For the 2-D canonical interconnect structure 700 of FIG. 7, both the effective conductive element to power/ground element distance and the area capacitance calculation are even more complicated, and may be calculated using the following equations:

d eff = ( d1 + d2 ) // ( d3 + d4 ) ( 5 ) ɛ eff * d eff = ( ɛ 1 * d1 // ɛ 2 * d2 ) + ( ɛ 3 * d3 // ɛ 4 * d4 ) ( 6 )
where the symbol “//” indicates the following operation be performed on variables “a” and “b”:

a // b = a b a + b ( 7 )

Determination of the area resistance (“Ra”) coefficient generally also depends on the 2-D canonical interconnect structure and its associated process parameters.

For example, for the 2-D canonical interconnect structure 400 of FIG. 4, the area resistance (“Ra”) coefficient may be calculated using the following equations:

R a = 1 w 2 ω μ 2 σ 1 + 1 w 2 ω μ 2 σ 2 + R dc ( 8 ) R dc = 1 σ 1 w 2 t 1 + 1 σ 2 w 2 t 2 ( 9 )

Since the area resistance (“Ra”) coefficient is the same for both homogeneous and inhomogeneous dielectric layer structures, equations (8) and (9) are also applicable to the 2-D canonical interconnect structure 600 of FIG. 6 as well as the structure 400 of FIG. 4. For the 2-D canonical interconnect structures 500 of FIG. 5 and 700 of FIG. 7, however, the area resistance (“Ra”) coefficient equation may be approximated as follows:

Ra = ( 1 σ 1 t 1 w 2 + 1 2 w 2 ω μ 2 σ 1 ) + { ( 1 σ 2 t 2 w 2 + 1 2 w 2 ω μ 2 σ 2 ) // ( 1 σ 3 t 3 w 2 + 1 2 w 2 ω μ 2 σ 3 ) } ( 10 )
where σ1 and t1 are respectively the conductivity and thickness of the conductive element 501 of FIG. 5 and 701 of FIG. 7, σ2 and t2 are respectively the conductivity and thickness of the lower power/ground element 503 of FIG. 5 and 703 of FIG. 7, and σ3 and t3 are respectively the conductivity and thickness of the upper power/ground element 504 of FIG. 5 and 704 of FIG. 7.

The area conductance (“Ga”) coefficient, on the other hand, is a function of the area capacitance (“Ca”) and consequently, can be determined for each of the 2-D canonical interconnect structures using the above described calculations for the area capacitance (“Ca”) coefficients.

In 305, the fringe RLGC functions are then determined for the 2-D canonical interconnect structure using the following equations along with the per-unit-length total capacitance (Ct/l), per-unit-length total inductance (Lt/l), per-unit-length total resistance (Rt/l), and per-unit-length total conductance (Gt/l) functions generated in 302 and the area RLGC coefficient values calculated in 303 over the same range of selected width (“w”) values for its conductive element used in 302.

C t l = C a w + 2 C f ( 11 ) L t l = L a w L f 2 L a w + L f 2 ( 12 ) R t l = R a w R f 2 R a w R f 2 ( 13 ) G t l = G a w + 2 G f ( 14 )

In 306, the fringe RLGC functions are then stored in the RLGC library so as to be associated with the 2-D canonical interconnect structure. Consequently, when a cross-section of a design interconnect structure matches the 2-D canonical interconnect structure, its associated fringe RLGC functions can be retrieved from the RLGC library and fringe RLGC coefficients for the design interconnect structure can be readily calculated through interpolation of the retrieved fringe RLGC functions by the width (and spacing if appropriate) of a conductive element in the design interconnect structure.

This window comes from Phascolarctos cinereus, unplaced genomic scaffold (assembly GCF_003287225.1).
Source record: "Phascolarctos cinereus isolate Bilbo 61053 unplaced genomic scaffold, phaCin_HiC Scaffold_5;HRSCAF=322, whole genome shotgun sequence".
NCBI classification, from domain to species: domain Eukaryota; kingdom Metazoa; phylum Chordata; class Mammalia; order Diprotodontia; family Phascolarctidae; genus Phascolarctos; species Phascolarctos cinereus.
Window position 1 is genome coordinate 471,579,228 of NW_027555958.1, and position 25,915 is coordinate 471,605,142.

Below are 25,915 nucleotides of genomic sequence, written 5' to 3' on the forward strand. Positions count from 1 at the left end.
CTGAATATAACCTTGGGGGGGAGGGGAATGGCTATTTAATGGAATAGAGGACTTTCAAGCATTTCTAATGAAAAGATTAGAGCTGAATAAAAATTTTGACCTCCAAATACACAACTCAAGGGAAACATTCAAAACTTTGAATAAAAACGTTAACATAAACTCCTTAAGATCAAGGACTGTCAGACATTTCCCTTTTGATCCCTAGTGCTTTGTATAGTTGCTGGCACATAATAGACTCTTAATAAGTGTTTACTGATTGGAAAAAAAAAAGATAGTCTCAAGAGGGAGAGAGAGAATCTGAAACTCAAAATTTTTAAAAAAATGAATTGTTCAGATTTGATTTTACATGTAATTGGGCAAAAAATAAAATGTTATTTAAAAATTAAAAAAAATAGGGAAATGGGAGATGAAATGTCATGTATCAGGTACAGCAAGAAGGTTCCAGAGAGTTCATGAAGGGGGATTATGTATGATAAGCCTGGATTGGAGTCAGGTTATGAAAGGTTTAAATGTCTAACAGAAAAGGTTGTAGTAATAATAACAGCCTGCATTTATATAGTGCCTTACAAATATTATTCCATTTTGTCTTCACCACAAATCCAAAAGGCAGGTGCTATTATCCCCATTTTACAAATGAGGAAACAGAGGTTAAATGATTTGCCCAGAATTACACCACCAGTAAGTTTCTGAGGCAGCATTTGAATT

In 307, a determination is then made whether there is another 2-D canonical interconnect structure to be processed for the RLGC library. If the determination in 307 is NO, then the method ends until additional 2-D canonical interconnect structures are defined by going back to 301. On the other hand, if the determination in 307 is YES, then the next one of the 2-D canonical interconnect structures is prepared for processing by retrieving its process dependent material values and structural values from the technology file, and the method jumps back to 303 to process that 2-D canonical interconnect structure.

In the above example, the 2-D canonical interconnect structures illustrated in FIGS. 4˜7 are each only single conductive element structures. If additional 2-D canonical interconnect structures are defined in 301 having multiple conductive elements on a same metal layer (i.e., disposed horizontally with respect to each other), then the above method to generate an RLGC library as described in reference to FIG. 3 would be modified in the following ways. First, the generation of the total RLGC functions in 303 would be performed by invoking the 2-D field solver to solve the multiple conductive element structures for selected spacings (“s”) or distances between adjacent conductive elements in the same metal layer and for selected widths (“w”) of the conductive elements. Secondly, in addition to calculating a contribution to the total RLGC functions by area parasitics, lateral parasitics should also be taken into account when generating the fringe RLGC functions for those multiple conductive element 2-D canonical interconnect structures in 305.